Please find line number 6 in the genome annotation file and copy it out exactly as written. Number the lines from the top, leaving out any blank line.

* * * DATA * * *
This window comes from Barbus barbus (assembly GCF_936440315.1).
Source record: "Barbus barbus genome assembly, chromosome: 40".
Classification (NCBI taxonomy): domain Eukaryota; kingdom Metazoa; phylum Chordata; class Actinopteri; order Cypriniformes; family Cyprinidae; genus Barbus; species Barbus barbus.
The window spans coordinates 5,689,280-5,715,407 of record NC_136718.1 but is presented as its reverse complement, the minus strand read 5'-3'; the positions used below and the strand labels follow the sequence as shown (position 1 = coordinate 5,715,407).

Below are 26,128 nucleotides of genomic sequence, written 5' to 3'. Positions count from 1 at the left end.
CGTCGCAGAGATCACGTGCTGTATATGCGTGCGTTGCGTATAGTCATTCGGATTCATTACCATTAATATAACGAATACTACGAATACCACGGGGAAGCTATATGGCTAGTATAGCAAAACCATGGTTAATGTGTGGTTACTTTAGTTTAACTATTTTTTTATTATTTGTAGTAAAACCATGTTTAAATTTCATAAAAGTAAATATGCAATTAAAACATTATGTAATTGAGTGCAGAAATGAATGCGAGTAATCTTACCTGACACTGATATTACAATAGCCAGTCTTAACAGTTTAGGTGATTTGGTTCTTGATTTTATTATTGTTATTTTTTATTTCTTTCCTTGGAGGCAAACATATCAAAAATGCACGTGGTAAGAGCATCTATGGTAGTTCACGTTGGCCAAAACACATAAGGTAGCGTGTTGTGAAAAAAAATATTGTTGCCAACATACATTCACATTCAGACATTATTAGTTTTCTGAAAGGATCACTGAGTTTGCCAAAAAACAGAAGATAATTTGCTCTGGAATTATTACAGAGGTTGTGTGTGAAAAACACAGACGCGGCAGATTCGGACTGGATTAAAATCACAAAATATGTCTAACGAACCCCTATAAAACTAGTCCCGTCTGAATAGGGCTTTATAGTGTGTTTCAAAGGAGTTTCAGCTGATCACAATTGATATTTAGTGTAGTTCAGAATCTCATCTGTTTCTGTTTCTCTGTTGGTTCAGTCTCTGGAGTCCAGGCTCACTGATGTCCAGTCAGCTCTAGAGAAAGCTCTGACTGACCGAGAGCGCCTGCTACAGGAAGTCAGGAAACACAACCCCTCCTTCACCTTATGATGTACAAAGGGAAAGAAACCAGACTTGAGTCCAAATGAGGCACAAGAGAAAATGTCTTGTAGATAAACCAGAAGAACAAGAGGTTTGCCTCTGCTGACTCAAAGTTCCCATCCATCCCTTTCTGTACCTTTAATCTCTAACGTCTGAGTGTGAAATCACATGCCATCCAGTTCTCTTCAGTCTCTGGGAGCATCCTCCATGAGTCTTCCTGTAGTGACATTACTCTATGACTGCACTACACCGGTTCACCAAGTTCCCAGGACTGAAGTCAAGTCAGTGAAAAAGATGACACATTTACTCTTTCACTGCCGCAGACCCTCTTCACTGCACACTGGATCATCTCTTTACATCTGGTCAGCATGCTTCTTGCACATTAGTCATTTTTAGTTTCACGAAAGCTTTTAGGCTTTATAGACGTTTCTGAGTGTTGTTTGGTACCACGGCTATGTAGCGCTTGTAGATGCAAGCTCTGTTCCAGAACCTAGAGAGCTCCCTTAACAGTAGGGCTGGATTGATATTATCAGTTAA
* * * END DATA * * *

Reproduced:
CGTCGCAGAGATCACGTGCTGTATATGCGTGCGTTGCGTATAGTCATTCGGATTCATTACCATTAATATAACGAATACTACGAATACCACGGGGAAGCTATATGGCTAGTATAGCAAAACCATGGTTAATGTGTGGTTACTTTAGTTTAACTATTTTTTTATTATTTGTAGTAAAACCATGTTTAAATTTCATAAAAGTAAATATGCAATTAAAACATTATGTAATTGAGTGCAGAAATGAATGCGAGTAATCTTACCTGACACTGATATTACAATAGCCAGTCTTAACAGTTTAGGTGATTTGGTTCTTGATTTTATTATTGTTATTTTTTATTTCTTTCCTTGGAGGCAAACATATCAAAAATGCACGTGGTAAGAGCATCTATGGTAGTTCACGTTGGCCAAAACACATAAGGTAGCGTGTTGTGAAAAAAAATATTGTTGCCAACATACATTCACATTCAGACATTATTAGTTTTCTGAAAGGATCACTGAGTTTGCCAAAAAACAGAAGATAATTTGCTCTGGAATTATTACAGAGGTTGTGTGTGAAAAACACAGACGCGGCAGATTCGGACTGGATTAAAATCACAAAATATGTCTAACGAACCCCTATAAAACTAGTCCCGTCTGAATAGGGCTTTATAGTGTGTTTCAAAGGAGTTTCAGCTGATCACAATTGATATTTAGTGTAGTTCAGAATCTCATCTGTTTCTGTTTCTCTGTTGGTTCAGTCTCTGGAGTCCAGGCTCACTGATGTCCAGTCAGCTCTAGAGAAAGCTCTGACTGACCGAGAGCGCCTGCTACAGGAAGTCAGGAAACACAACCCCTCCTTCACCTTATGATGTACAAAGGGAAAGAAACCAGACTTGAGTCCAAATGAGGCACAAGAGAAAATGTCTTGTAGATAAACCAGAAGAACAAGAGGTTTGCCTCTGCTGACTCAAAGTTCCCATCCATCCCTTTCTGTACCTTTAATCTCTAACGTCTGAGTGTGAAATCACATGCCATCCAGTTCTCTTCAGTCTCTGGGAGCATCCTCCATGAGTCTTCCTGTAGTGACATTACTCTATGACTGCACTACACCGGTTCACCAAGTTCCCAGGACTGAAGTCAAGTCAGTGAAAAAGATGACACATTTACTCTTTCACTGCCGCAGACCCTCTTCACTGCACACTGGATCATCTCTTTACATCTGGTCAGCATGCTTCTTGCACATTAGTCATTTTTAGTTTCACGAAAGCTTTTAGGCTTTATAGACGTTTCTGAGTGTTGTTTGGTACCACGGCTATGTAGCGCTTGTAGATGCAAGCTCTGTTCCAGAACCTAGAGAGCTCCCTTAACAGTAGGGCTGGATTGATATTATCAGTTAA